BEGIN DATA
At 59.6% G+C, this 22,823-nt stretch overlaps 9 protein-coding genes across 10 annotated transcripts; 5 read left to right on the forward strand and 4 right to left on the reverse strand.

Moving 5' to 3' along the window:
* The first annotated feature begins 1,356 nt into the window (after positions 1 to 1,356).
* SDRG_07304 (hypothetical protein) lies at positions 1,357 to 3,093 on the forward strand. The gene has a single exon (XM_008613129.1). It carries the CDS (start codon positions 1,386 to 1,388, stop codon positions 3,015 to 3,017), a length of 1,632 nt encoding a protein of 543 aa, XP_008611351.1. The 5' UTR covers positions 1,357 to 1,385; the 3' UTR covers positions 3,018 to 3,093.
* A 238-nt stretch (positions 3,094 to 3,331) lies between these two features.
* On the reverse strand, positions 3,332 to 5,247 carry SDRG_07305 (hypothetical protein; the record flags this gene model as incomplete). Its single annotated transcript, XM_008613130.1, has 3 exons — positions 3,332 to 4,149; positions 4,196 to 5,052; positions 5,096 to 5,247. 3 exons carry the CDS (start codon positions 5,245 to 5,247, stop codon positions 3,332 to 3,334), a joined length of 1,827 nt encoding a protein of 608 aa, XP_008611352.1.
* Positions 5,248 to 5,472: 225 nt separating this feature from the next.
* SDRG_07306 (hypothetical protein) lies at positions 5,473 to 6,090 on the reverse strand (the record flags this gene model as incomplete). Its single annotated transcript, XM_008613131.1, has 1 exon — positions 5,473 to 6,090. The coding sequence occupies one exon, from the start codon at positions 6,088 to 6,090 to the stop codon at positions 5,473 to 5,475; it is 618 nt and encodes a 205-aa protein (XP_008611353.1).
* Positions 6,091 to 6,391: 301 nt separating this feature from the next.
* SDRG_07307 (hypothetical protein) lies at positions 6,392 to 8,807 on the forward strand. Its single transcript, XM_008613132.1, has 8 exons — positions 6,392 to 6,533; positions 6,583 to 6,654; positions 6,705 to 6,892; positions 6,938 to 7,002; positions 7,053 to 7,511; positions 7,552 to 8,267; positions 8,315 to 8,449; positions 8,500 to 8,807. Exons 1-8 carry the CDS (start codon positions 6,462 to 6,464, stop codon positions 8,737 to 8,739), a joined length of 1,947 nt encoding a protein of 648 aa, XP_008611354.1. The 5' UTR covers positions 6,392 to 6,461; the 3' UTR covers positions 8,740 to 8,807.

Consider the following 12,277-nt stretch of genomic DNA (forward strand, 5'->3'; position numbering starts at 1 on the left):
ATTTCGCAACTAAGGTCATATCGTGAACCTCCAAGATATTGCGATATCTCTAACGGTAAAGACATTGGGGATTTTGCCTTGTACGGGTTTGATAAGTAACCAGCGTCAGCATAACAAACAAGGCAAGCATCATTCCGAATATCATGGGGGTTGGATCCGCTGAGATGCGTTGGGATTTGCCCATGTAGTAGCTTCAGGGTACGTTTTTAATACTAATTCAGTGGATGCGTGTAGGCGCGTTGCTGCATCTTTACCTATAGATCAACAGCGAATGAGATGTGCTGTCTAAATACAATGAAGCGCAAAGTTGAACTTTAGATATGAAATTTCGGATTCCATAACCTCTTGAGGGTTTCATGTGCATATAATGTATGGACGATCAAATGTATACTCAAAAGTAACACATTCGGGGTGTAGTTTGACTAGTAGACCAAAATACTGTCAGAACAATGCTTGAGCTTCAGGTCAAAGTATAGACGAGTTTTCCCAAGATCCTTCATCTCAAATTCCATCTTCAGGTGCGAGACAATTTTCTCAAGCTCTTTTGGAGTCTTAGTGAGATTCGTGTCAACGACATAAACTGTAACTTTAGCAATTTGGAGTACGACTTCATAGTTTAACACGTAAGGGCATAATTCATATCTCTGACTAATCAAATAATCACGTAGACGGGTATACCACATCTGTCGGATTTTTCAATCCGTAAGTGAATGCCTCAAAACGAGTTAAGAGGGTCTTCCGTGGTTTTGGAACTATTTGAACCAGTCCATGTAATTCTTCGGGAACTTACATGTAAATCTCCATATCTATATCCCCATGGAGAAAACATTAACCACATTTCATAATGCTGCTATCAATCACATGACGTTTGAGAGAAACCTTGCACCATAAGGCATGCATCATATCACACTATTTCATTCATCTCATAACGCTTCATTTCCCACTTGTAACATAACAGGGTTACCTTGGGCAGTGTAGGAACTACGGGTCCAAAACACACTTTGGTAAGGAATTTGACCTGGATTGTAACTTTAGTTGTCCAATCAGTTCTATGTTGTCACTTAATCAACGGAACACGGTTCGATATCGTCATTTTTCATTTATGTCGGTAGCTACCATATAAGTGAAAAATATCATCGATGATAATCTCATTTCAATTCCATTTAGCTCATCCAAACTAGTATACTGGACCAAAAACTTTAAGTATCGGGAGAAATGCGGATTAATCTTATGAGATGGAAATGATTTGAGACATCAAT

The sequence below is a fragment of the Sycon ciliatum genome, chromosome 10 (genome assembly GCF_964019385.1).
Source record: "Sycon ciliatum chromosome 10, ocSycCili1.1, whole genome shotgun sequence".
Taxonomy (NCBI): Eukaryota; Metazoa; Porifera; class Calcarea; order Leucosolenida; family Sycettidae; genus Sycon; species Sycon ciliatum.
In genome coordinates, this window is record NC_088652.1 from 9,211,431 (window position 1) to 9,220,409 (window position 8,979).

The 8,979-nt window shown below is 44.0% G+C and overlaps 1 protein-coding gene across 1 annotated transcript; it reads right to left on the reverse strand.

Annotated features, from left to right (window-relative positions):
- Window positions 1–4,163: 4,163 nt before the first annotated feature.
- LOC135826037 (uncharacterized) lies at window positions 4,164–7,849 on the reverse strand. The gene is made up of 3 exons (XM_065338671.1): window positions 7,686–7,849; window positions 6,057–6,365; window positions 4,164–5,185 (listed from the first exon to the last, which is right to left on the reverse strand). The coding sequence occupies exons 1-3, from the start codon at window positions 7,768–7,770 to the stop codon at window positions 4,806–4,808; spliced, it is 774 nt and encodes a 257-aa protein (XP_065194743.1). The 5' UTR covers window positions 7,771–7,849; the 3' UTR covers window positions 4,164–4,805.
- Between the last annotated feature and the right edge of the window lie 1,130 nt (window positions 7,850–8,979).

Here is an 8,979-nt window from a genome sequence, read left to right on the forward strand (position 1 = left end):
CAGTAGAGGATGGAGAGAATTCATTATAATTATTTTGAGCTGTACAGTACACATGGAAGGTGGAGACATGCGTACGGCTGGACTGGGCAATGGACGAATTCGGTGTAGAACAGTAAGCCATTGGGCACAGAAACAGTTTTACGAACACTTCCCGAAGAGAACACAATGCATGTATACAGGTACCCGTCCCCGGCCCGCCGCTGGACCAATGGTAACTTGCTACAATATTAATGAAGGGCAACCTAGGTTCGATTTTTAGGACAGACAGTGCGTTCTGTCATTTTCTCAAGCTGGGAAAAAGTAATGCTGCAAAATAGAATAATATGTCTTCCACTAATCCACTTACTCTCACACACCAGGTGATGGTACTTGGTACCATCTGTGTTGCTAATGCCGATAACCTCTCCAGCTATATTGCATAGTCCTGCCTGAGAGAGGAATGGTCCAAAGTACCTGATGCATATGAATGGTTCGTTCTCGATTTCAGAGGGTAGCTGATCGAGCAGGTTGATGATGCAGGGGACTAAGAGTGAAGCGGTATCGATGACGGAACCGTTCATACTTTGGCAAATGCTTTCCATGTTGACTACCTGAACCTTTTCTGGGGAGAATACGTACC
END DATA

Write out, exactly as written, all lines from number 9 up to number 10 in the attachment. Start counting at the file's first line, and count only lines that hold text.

* Positions 6,091 to 6,391: 301 nt separating this feature from the next.
* SDRG_07307 (hypothetical protein) lies at positions 6,392 to 8,807 on the forward strand. Its single transcript, XM_008613132.1, has 8 exons — positions 6,392 to 6,533; positions 6,583 to 6,654; positions 6,705 to 6,892; positions 6,938 to 7,002; positions 7,053 to 7,511; positions 7,552 to 8,267; positions 8,315 to 8,449; positions 8,500 to 8,807. Exons 1-8 carry the CDS (start codon positions 6,462 to 6,464, stop codon positions 8,737 to 8,739), a joined length of 1,947 nt encoding a protein of 648 aa, XP_008611354.1. The 5' UTR covers positions 6,392 to 6,461; the 3' UTR covers positions 8,740 to 8,807.